Liz N. Clift
The following poems are excerpted from Dear Mom, Don’t Come Home, a middle grade novel in verse.
First Day of Summer
Summer was going to be perfect:
the mall, the beach, the computer,
no Kevin whenever he was at camp,
which was all but one week this summer.
And then I was going to get paid
to watch him, which means I’d sit him
in front of the TV and make his lunch
whenever he got hungry. Tammy
was going to help. Mom said it was okay.
And then, after dinner today, Mom
and Dad told us we were going out
for dessert. I wanted Kernel Kustard,
but Kevin got to pick and he choose
Cheesecake Factory which is stupid.
He doesn’t like cheesecake, just that chocolate
tower. We waited twenty minutes
for a table. And when dessert arrived:
a chocolate tower, two tiramisus, a goblet
of dark, plump, strawberries for us to share,
peanut butter cheesecake for me,
Dad said Mom had been called
to duty. She took his hand, looked
across the table at me and Kevin
(who had chocolate on his chin)
explained it wasn’t just a weekend
or two weeks, that it was for a year.
In Kuwait. Dad pulled out a map—
just like Dad to bring a map to a restaurant—
spread it on the table, pointed out
Kuwait, a little country nested between
Saudi Arabia and Iraq. Iraq is on the news
Dad watches every night with his black
work socks still on his feet, even though
he always puts on a Hawaiian shirt. Kuwait.
We don’t even learn about it in social studies.
I didn’t eat my cheesecake.
Kernel Kustard No. 1
Our special place, with bright blue
booths and blue and white tiles,
where Mom took me when she told
me about Kevin, still growing inside
her, and then again three days after
she brought him home. She had dark
circles under her eyes and her stomach
looked deflated, like the air mattress
when Tuxedo, decided it was a perfect
scratching post. Where we went when I
turned double digits, and when I got
my period. Where I took her when her
mother died and spent my whole allowance
to get us both frozen kustard sandwiches,
vanilla kustard mushed between fresh
chocolate chip cookies, edges rolled
in mini chocolate chips as we watched.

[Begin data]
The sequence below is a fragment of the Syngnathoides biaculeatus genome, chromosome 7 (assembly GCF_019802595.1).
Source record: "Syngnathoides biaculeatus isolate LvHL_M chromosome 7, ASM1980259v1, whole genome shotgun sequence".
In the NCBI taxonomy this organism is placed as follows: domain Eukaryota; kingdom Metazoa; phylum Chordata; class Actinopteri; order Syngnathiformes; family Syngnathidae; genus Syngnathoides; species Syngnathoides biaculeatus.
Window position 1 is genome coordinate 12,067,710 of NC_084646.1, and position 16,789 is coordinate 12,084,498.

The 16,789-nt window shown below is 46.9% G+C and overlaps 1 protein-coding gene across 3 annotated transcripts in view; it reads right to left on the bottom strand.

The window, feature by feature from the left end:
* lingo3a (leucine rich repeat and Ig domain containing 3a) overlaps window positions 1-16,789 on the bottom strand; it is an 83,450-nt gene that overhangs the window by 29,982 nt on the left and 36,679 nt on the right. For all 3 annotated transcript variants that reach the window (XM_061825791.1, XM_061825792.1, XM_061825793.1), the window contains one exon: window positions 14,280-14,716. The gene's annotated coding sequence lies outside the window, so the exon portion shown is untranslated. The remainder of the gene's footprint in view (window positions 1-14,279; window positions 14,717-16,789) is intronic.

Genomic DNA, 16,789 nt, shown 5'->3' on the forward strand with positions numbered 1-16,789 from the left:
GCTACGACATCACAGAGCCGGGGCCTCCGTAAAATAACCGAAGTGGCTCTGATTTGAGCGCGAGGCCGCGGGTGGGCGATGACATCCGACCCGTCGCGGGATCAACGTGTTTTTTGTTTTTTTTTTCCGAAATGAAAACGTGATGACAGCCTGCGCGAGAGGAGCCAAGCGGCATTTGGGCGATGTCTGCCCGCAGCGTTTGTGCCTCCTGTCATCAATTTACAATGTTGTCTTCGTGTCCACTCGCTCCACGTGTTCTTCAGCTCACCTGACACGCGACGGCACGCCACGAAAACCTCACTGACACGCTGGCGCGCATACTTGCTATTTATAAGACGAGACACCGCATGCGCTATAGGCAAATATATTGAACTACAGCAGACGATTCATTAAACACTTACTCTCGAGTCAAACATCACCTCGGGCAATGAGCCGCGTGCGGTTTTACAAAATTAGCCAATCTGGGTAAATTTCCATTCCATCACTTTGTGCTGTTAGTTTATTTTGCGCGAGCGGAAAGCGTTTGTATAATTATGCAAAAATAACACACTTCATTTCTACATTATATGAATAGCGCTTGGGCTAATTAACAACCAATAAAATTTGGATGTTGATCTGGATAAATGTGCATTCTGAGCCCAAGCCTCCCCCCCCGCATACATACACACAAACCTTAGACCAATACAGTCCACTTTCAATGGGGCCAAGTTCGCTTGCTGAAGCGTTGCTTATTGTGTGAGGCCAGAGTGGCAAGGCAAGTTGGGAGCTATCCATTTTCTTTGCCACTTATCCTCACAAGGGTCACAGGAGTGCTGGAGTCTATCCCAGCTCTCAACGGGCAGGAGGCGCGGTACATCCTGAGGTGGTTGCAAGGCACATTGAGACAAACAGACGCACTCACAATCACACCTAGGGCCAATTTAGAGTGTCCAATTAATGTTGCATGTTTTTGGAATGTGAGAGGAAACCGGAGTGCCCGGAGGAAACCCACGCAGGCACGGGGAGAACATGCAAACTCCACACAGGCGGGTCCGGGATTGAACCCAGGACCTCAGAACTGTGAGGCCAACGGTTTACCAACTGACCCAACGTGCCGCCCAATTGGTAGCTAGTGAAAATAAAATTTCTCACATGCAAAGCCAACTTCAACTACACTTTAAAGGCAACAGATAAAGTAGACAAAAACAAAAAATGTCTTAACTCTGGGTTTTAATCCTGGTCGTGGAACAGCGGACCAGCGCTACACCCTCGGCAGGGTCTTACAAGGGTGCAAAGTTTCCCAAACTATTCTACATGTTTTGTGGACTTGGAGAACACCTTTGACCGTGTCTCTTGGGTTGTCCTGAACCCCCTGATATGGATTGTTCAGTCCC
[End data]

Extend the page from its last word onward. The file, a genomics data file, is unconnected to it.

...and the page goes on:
down her arm as it melted, milky tears
that matched the clear ones that rolled
down her cheeks at the funeral.
Kernel Kustard No. 2
“I’m going to be okay.” That’s what she said
when we arrived at Kernel Kustard. I stared
at her for a moment, and then lowered my head
so I couldn’t look at her, “That’s what Jared’s
dad said before he went to Iraq.” I remember
the funeral, the way Jared and his mom sat
in the front pew of the church last December,
the way Jared never takes off the hat
which says U.S. Marine Corps. “Kuwait
is not Iraq. We’re not fighting there. I’ll
only process mail.” It was already late,
We sat in our usual spot, the booth in the corner
and around us the workers stacked chairs
and mopped the floor. My kustard melted
in the cup and Mom put her hand on my hair.
I twisted away. My life has halted.
First Day of Seventh Grade
Mom’s always been around for my firsts
First steps, word, birthday
sleepover, pizza party, play
(I was a mouse and forgot my lines). First
time failing a spelling test, scoring a goal,
getting a report card, making cookies with Toll
House chips (the cookies got burnt). First
time making cookies that didn’t burn, eating
with chopsticks, drinking coffee, caught cheating
(I didn’t want to fail multiplying fractions). First
time Kevin said my name, crush, dance,
buying a bra, period, group date with Lance
(who dumped me for Susie). But this first
she’ll miss, the first day of seventh grade
and last night on the phone I made
her cry because I cried. That was the worst.
When Letters Come Back
Mom wrote me a letter
about the letters that come back,
that she addresses: return to sender
or sends to the next of kin.
“It means they died,” she wrote
“Can you imagine, writing the letter,
worrying, waiting? I imagine those
letter-writers excited about the worn
envelope. Only to discover their own
handwriting. And for some of them,
maybe questions are raised—what happened,
when?” Then she went on to talk
about the families, whether they
knew the people writing the letters.
She talked about soldiers being adopted
by strangers, about how they form
friendships with people their families
never know. “Write to me,” she finished.
“Even though we talk on the computer, please
just write to me. I want my own letters.”
The Art of Folding Notes
So I write to Mom. And then I start writing
notes to Tammy, like we used to do. And like
we used to do, I fold them into paper puzzles,
the ones Tammy taught me, the ones we
learned from origami books, the ones I spent
half the summer practicing while Kevin
watched kiddie-shows on TV. Only now
she doesn’t pass them back half-filled with
her tiny handwriting that cramps on the page,
cowering from my bigger, loopier handwriting.
Her answers are short and she just folds
the paper into a simple, white rectangle. No
puzzle, no mystery, no careful creases
meant to be softened by repeated folding
and unfolding. That is, if she writes back at all.
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Liz N. Clift
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